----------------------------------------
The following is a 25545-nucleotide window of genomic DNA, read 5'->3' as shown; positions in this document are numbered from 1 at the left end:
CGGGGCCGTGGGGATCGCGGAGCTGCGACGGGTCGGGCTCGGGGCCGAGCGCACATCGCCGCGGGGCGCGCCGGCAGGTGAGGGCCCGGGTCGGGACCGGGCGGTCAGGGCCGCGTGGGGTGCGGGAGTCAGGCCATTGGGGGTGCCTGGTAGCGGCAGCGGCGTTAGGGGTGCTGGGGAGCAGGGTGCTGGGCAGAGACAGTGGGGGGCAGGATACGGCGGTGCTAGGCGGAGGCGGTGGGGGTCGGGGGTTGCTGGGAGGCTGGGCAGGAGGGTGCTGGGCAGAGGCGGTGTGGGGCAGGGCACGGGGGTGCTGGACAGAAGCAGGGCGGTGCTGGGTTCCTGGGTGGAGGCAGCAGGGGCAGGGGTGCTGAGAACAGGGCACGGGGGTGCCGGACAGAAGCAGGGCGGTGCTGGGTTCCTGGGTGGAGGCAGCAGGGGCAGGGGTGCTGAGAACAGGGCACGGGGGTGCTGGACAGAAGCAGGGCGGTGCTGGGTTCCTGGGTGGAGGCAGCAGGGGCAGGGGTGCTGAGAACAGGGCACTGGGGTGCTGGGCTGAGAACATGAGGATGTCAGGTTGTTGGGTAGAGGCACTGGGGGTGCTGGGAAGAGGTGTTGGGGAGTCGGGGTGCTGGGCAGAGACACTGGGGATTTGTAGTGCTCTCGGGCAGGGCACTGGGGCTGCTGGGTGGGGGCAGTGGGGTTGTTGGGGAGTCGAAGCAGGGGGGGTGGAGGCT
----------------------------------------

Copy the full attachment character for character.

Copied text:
The following is a 25545-nucleotide window of genomic DNA, read 5'->3' as shown; positions in this document are numbered from 1 at the left end:
CGGGGCCGTGGGGATCGCGGAGCTGCGACGGGTCGGGCTCGGGGCCGAGCGCACATCGCCGCGGGGCGCGCCGGCAGGTGAGGGCCCGGGTCGGGACCGGGCGGTCAGGGCCGCGTGGGGTGCGGGAGTCAGGCCATTGGGGGTGCCTGGTAGCGGCAGCGGCGTTAGGGGTGCTGGGGAGCAGGGTGCTGGGCAGAGACAGTGGGGGGCAGGATACGGCGGTGCTAGGCGGAGGCGGTGGGGGTCGGGGGTTGCTGGGAGGCTGGGCAGGAGGGTGCTGGGCAGAGGCGGTGTGGGGCAGGGCACGGGGGTGCTGGACAGAAGCAGGGCGGTGCTGGGTTCCTGGGTGGAGGCAGCAGGGGCAGGGGTGCTGAGAACAGGGCACGGGGGTGCCGGACAGAAGCAGGGCGGTGCTGGGTTCCTGGGTGGAGGCAGCAGGGGCAGGGGTGCTGAGAACAGGGCACGGGGGTGCTGGACAGAAGCAGGGCGGTGCTGGGTTCCTGGGTGGAGGCAGCAGGGGCAGGGGTGCTGAGAACAGGGCACTGGGGTGCTGGGCTGAGAACATGAGGATGTCAGGTTGTTGGGTAGAGGCACTGGGGGTGCTGGGAAGAGGTGTTGGGGAGTCGGGGTGCTGGGCAGAGACACTGGGGATTTGTAGTGCTCTCGGGCAGGGCACTGGGGCTGCTGGGTGGGGGCAGTGGGGTTGTTGGGGAGTCGAAGCAGGGGGGGTGGAGGCT